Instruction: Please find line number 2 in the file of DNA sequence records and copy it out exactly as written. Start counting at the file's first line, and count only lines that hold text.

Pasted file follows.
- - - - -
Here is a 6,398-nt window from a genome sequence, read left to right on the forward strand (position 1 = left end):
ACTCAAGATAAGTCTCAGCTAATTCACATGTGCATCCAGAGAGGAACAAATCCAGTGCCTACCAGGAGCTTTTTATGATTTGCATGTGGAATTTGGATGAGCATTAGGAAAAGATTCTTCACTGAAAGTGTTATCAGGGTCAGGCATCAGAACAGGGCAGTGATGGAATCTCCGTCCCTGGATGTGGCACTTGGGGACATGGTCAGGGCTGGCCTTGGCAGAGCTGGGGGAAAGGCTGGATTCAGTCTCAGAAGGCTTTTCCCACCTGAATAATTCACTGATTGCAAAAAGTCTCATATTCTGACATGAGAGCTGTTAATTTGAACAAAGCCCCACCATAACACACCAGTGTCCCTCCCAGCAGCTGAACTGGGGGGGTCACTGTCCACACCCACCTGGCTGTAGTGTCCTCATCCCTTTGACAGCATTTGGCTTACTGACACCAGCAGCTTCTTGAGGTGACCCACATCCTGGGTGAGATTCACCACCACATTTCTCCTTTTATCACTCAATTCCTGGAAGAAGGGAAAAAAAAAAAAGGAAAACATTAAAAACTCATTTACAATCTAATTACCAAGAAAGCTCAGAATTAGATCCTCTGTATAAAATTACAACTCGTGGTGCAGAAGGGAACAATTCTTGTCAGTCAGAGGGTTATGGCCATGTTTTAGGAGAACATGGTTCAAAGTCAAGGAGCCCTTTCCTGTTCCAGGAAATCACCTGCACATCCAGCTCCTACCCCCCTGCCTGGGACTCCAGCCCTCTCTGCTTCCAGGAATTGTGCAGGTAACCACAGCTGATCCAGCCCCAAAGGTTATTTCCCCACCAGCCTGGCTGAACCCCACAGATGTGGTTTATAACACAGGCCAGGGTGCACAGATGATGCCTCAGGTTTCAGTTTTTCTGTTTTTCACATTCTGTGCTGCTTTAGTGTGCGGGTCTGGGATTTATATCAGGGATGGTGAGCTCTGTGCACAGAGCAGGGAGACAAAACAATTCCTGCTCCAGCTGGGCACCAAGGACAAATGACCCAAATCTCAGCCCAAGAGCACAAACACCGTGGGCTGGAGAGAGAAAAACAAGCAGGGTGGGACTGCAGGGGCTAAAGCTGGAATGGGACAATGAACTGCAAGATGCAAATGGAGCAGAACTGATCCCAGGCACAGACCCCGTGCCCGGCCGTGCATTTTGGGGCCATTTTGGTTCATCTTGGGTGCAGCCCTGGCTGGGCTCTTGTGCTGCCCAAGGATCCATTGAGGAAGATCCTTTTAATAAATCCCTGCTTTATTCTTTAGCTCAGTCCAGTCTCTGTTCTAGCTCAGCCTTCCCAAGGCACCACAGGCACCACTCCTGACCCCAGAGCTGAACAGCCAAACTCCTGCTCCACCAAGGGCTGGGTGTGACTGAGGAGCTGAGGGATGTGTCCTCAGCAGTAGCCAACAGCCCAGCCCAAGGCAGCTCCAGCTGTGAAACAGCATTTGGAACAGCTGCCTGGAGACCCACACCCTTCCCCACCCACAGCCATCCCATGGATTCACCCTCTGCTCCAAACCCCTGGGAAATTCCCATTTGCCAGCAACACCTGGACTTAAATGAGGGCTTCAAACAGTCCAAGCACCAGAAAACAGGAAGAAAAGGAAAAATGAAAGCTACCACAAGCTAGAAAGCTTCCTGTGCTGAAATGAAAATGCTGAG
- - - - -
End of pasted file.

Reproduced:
ACTCAAGATAAGTCTCAGCTAATTCACATGTGCATCCAGAGAGGAACAAATCCAGTGCCTACCAGGAGCTTTTTATGATTTGCATGTGGAATTTGGATGAGCATTAGGAAAAGATTCTTCACTGAAAGTGTTATCAGGGTCAGGCATCAGAACAGGGCAGTGATGGAATCTCCGTCCCTGGATGTGGCACTTGGGGACATGGTCAGGGCTGGCCTTGGCAGAGCTGGGGGAAAGGCTGGATTCAGTCTCAGAAGGCTTTTCCCACCTGAATAATTCACTGATTGCAAAAAGTCTCATATTCTGACATGAGAGCTGTTAATTTGAACAAAGCCCCACCATAACACACCAGTGTCCCTCCCAGCAGCTGAACTGGGGGGGTCACTGTCCACACCCACCTGGCTGTAGTGTCCTCATCCCTTTGACAGCATTTGGCTTACTGACACCAGCAGCTTCTTGAGGTGACCCACATCCTGGGTGAGATTCACCACCACATTTCTCCTTTTATCACTCAATTCCTGGAAGAAGGGAAAAAAAAAAAAGGAAAACATTAAAAACTCATTTACAATCTAATTACCAAGAAAGCTCAGAATTAGATCCTCTGTATAAAATTACAACTCGTGGTGCAGAAGGGAACAATTCTTGTCAGTCAGAGGGTTATGGCCATGTTTTAGGAGAACATGGTTCAAAGTCAAGGAGCCCTTTCCTGTTCCAGGAAATCACCTGCACATCCAGCTCCTACCCCCCTGCCTGGGACTCCAGCCCTCTCTGCTTCCAGGAATTGTGCAGGTAACCACAGCTGATCCAGCCCCAAAGGTTATTTCCCCACCAGCCTGGCTGAACCCCACAGATGTGGTTTATAACACAGGCCAGGGTGCACAGATGATGCCTCAGGTTTCAGTTTTTCTGTTTTTCACATTCTGTGCTGCTTTAGTGTGCGGGTCTGGGATTTATATCAGGGATGGTGAGCTCTGTGCACAGAGCAGGGAGACAAAACAATTCCTGCTCCAGCTGGGCACCAAGGACAAATGACCCAAATCTCAGCCCAAGAGCACAAACACCGTGGGCTGGAGAGAGAAAAACAAGCAGGGTGGGACTGCAGGGGCTAAAGCTGGAATGGGACAATGAACTGCAAGATGCAAATGGAGCAGAACTGATCCCAGGCACAGACCCCGTGCCCGGCCGTGCATTTTGGGGCCATTTTGGTTCATCTTGGGTGCAGCCCTGGCTGGGCTCTTGTGCTGCCCAAGGATCCATTGAGGAAGATCCTTTTAATAAATCCCTGCTTTATTCTTTAGCTCAGTCCAGTCTCTGTTCTAGCTCAGCCTTCCCAAGGCACCACAGGCACCACTCCTGACCCCAGAGCTGAACAGCCAAACTCCTGCTCCACCAAGGGCTGGGTGTGACTGAGGAGCTGAGGGATGTGTCCTCAGCAGTAGCCAACAGCCCAGCCCAAGGCAGCTCCAGCTGTGAAACAGCATTTGGAACAGCTGCCTGGAGACCCACACCCTTCCCCACCCACAGCCATCCCATGGATTCACCCTCTGCTCCAAACCCCTGGGAAATTCCCATTTGCCAGCAACACCTGGACTTAAATGAGGGCTTCAAACAGTCCAAGCACCAGAAAACAGGAAGAAAAGGAAAAATGAAAGCTACCACAAGCTAGAAAGCTTCCTGTGCTGAAATGAAAATGCTGAG